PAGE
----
The trial of capital murder suspect Roger Dale Stevens will start Monday with additional alternate jurors, a cutoff point for the display of potentially "gruesome" photos and a witness tested for COVID-19.
A Morgan County Circuit Court jury of 10 men and six women, which includes four alternates, will hear the case. Stevens, 68, is charged with killing his ex-wife, Kay Letson Stevens, 64, on Nov. 14, 2015, the day after their divorce was finalized. He faces four counts of capital murder.
A former crime scene technician is expected to testify in the case, and Morgan County District Attorney Scott Anderson said on Friday that prosecutors were still awaiting word on the results of Johnny Lowery’s COVID-19 test after his exposure to the virus.
Stevens’ attorneys, prosecutors and Circuit Judge Jennifer Howell, who is hearing the case, discussed possible precautions that could be taken in the courtroom to accommodate Lowery’s testimony, including having jurors sit at the back of the gallery and having Lowery wear a face shield and sit behind a plexiglass shield. Anderson said that the chair that Lowery sits in to give his testimony and any equipment would be sanitized after Lowery leaves the courtroom.
The precautions should provide “plenty of protection,” Anderson said.
Ron Smith, one of Stevens’ attorneys, asked if there are Alabama Administrative Office of the Courts procedures in place to deal with the issue.
As for the number of jurors in the case, Alabama rules of criminal procedure say that judges may, in their discretion, qualify such alternate jurors as they deem necessary except that in capital cases, judges will qualify at least two alternate jurors, as required by law. Howell explained to the jury pool before the jury was struck that there would be an additional two alternate jurors for this case due to COVID-19.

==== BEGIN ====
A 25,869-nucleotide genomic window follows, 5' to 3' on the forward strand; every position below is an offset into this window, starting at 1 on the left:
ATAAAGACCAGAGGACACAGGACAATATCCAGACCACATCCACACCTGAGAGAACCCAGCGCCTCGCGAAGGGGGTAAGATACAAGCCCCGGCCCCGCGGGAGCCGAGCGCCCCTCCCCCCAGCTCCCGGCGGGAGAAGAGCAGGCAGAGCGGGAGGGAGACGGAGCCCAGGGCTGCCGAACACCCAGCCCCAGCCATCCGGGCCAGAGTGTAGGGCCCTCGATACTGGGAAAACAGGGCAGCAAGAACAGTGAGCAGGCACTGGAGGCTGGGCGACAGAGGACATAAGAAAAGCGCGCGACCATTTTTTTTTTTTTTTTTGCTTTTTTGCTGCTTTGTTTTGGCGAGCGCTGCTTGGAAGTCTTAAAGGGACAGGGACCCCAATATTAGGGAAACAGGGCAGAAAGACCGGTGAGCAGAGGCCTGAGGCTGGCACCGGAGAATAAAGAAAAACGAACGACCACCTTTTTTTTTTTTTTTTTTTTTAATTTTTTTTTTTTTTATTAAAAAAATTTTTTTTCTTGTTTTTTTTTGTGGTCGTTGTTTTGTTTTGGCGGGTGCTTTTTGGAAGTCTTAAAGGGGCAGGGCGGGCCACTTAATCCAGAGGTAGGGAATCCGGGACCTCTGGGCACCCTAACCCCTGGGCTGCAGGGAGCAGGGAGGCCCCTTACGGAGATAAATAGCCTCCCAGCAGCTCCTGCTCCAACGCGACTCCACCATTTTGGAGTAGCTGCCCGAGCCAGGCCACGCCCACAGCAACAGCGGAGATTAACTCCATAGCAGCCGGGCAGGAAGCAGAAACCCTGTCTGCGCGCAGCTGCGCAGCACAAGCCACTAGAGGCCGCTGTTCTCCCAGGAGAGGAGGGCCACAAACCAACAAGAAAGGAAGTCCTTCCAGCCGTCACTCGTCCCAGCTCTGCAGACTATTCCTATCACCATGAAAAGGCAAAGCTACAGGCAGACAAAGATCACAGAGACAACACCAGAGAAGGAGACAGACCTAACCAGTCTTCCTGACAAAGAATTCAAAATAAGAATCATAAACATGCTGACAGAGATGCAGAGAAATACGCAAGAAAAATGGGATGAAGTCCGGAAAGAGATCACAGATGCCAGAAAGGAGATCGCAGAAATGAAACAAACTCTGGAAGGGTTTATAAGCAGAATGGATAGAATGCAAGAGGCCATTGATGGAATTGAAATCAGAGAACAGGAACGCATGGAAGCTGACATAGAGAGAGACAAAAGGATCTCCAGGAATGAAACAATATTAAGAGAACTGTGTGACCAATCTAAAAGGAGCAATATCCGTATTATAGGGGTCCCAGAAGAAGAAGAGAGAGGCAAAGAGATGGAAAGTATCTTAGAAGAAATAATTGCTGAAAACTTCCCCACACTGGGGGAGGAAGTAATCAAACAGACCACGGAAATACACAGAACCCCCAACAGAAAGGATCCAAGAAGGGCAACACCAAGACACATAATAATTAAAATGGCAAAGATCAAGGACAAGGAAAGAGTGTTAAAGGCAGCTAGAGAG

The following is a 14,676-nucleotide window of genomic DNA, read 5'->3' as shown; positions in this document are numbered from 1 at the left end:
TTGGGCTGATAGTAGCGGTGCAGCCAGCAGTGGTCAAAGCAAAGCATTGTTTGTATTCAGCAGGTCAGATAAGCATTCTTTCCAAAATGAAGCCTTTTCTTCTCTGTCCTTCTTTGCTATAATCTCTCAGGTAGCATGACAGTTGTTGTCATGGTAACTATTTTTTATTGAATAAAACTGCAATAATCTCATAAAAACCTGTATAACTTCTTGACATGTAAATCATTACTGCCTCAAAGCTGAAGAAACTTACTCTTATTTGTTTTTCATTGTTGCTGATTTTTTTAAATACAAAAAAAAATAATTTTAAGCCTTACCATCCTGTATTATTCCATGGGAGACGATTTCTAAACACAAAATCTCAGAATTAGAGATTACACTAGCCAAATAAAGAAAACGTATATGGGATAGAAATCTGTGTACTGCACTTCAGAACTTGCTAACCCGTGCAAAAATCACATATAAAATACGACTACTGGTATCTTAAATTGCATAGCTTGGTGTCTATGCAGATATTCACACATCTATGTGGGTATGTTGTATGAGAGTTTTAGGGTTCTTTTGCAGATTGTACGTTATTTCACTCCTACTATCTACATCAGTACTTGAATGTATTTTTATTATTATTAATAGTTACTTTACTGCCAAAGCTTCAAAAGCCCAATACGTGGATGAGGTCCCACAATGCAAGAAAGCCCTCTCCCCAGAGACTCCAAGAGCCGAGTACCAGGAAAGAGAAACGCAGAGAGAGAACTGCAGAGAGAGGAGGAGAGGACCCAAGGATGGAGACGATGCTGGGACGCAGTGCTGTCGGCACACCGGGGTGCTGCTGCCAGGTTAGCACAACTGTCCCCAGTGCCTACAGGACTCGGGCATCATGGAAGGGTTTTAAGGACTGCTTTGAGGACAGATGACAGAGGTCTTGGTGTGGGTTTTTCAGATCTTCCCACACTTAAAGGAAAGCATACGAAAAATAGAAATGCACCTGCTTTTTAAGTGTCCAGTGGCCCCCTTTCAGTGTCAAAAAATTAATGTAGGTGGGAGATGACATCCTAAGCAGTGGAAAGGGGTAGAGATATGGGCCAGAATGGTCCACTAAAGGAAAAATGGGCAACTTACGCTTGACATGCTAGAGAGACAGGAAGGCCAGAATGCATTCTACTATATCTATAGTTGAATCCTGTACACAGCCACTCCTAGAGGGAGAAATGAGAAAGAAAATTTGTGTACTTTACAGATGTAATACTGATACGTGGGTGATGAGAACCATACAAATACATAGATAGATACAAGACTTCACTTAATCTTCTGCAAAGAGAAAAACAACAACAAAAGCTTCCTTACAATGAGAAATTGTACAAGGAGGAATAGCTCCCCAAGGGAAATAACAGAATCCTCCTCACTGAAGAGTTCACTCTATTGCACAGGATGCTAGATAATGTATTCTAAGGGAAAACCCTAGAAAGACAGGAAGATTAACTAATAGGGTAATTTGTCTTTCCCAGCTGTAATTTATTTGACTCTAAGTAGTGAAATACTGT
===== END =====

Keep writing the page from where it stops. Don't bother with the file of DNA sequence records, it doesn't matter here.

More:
Several motions were taken up Friday before a jury was struck.
Stevens’ attorneys had filed a motion asking that Howell exclude “gruesome” photographs of the victim and “prejudicial and inflammatory evidence” from the first phase of the trial. The state can establish the cause of death through the testimony of the medical examiner and investigating officers, according to the motion.
Smith asked that the use of photographs be “limited in scope.”
In response, Howell asked Johnny Coker, the investigator with the district attorney’s office, to pull any photographs from the screen once witnesses complete their testimony.
Stevens’ lawyers had also filed a motion asking for permission to have an additional court reporter, at Stevens’ expense, to provide transcripts to prepare Stevens “an adequate defense.” Smith said the court reporter would prepare transcripts for the opening statements and the medical examiner’s testimony.
Anderson argued that an additional court reporter would be “completely confusing to the jury. … We’ve never had it before. We don’t need it now.”
Howell granted the request in part, saying that the court reporter would be allowed to discreetly set up in the gallery of the courtroom, not beside the defense attorneys, and Stevens’ lawyers could not make reference to those transcripts.